From the Nomad’s Gonads to Madame Bovary’s Ovaries
Cover of issue 38
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How to Cite

From the Nomad’s Gonads to Madame Bovary’s Ovaries: Biopolitics and Its Discontents. (2009). The Political Science Reviewer, 38, 185-228.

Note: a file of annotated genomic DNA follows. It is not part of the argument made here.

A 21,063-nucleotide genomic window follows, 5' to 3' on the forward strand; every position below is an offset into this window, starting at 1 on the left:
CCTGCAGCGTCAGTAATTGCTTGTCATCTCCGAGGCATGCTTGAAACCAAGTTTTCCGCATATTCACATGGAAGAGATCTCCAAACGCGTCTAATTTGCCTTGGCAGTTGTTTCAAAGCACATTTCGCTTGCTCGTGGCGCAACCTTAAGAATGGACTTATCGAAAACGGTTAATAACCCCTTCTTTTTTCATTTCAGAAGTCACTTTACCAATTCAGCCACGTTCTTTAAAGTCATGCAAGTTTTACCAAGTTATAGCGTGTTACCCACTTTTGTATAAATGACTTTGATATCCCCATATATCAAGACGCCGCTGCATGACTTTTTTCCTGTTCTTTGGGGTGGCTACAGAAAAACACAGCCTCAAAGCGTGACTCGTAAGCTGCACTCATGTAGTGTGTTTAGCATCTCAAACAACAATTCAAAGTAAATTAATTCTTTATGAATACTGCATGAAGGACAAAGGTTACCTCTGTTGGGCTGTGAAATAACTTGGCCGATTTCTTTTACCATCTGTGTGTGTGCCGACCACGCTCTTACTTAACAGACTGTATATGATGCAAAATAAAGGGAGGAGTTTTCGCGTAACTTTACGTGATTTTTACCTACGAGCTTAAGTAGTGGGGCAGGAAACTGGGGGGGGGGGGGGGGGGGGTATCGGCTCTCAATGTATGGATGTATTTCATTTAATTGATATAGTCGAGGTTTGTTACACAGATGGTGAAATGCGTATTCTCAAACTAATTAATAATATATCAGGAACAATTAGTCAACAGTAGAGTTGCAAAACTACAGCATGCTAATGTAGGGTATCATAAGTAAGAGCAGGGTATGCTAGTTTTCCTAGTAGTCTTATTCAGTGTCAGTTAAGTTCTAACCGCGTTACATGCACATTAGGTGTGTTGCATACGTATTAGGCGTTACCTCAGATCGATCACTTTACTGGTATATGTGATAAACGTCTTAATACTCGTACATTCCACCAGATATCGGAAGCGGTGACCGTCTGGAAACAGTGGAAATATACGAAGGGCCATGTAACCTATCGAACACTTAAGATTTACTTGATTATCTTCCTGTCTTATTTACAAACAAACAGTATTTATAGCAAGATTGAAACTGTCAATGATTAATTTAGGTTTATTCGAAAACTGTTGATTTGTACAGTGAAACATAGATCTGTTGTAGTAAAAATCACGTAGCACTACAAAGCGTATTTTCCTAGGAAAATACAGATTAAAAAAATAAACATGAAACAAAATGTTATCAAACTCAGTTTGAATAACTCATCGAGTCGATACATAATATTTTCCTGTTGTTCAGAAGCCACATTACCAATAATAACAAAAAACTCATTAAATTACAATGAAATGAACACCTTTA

From time to time in American history, political scientists have looked to biology—or what was once called "natural history""—for insights into politics and political behavior. Thomas Jefferson, for example, once advanced a plan to solve the problem of slavery based upon the ""new"" science of natural history, while several presidents of the American Political Science Association have called upon Darwinian biology to provide the intellectual underpinnings for a new science of politics. Despite these early and intermittent efforts, a biological approach to the study of politics has only recently begun to take hold. In the past quarter of a century, political science has witnessed the publication of a spate of books by JAI Press (which is devoted to publishing biopolitical research), the creation of the Center for Biopolitics at Northern Illinois University, the publication of a journal devoted to biopolitical research (Politics and the Life Sciences), and the establishment of a section within the American Political Science Association (the Association for Politics and Life Sciences) devoted to biopolitical scholarship.
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